The standing stone of Al-Naslaa truly are a big mystery. Two stones split in half have created confusion among experts ever since their discovery. Al Naslaa Rock is most photogenic petroglyphs in Tayma about an eight-hour drive out of Riyadh. The small pedestals have given added support to boulders. So, archaeologist not sure how rock formation remains balanced here? How did the rock cut in the middle? The fascinating megalith stones were split in half with look like a LASER precision.

Take a deep breath and believe the locals of Arabian Rock Art Heritage site when they tell you it’s a naturally occurring phenomenon, though we have no idea how it came to be. Perhaps the ground shifted somewhat underneath one of the two supports and the rock split.

It could also be from of volcanic dike of some weaker mineral that solidified there before everything was exhumed. Or, it could be an old pressure crack you see a parallel crack just to the right of it that has been pushed/pulled apart some.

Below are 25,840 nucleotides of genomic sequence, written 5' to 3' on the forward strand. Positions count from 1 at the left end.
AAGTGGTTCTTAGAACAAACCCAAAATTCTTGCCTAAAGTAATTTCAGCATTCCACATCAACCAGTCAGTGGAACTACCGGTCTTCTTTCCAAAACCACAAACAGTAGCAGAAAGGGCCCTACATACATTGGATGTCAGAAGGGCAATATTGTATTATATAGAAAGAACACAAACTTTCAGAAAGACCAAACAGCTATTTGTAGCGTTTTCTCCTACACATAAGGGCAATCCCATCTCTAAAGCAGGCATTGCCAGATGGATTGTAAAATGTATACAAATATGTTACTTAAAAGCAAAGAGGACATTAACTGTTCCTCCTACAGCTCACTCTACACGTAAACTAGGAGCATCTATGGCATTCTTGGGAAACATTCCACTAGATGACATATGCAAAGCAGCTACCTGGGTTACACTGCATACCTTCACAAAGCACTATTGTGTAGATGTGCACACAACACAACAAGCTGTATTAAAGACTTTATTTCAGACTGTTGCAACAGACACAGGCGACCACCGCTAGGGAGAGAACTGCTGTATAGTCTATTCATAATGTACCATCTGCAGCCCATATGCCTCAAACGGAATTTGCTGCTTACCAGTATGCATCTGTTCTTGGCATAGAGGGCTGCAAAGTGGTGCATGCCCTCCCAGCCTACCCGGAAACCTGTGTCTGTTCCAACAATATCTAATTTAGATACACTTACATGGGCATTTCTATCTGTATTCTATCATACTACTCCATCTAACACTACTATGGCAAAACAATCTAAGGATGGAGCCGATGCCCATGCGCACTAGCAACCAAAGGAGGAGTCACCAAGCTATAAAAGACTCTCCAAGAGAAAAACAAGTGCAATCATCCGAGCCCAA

Also it could be an old minor fault line, since fault motion often creates a zone of weakened rock that erodes relatively easier than the surrounding rock. It all recommends that at some point it must have been worked on by very precise tools, some have even ventured out and said laser-like tools.

Many legends said, it is one of the greatest mysteries found by man. The incredible ancient stone structure entices thousands of tourists each year who come to Al-Naslaa. And observe its perfection and balance, which has given rise to myriad theories that try to explain its origin.

Thursday, 8 November 2018

Kopjes of Serengeti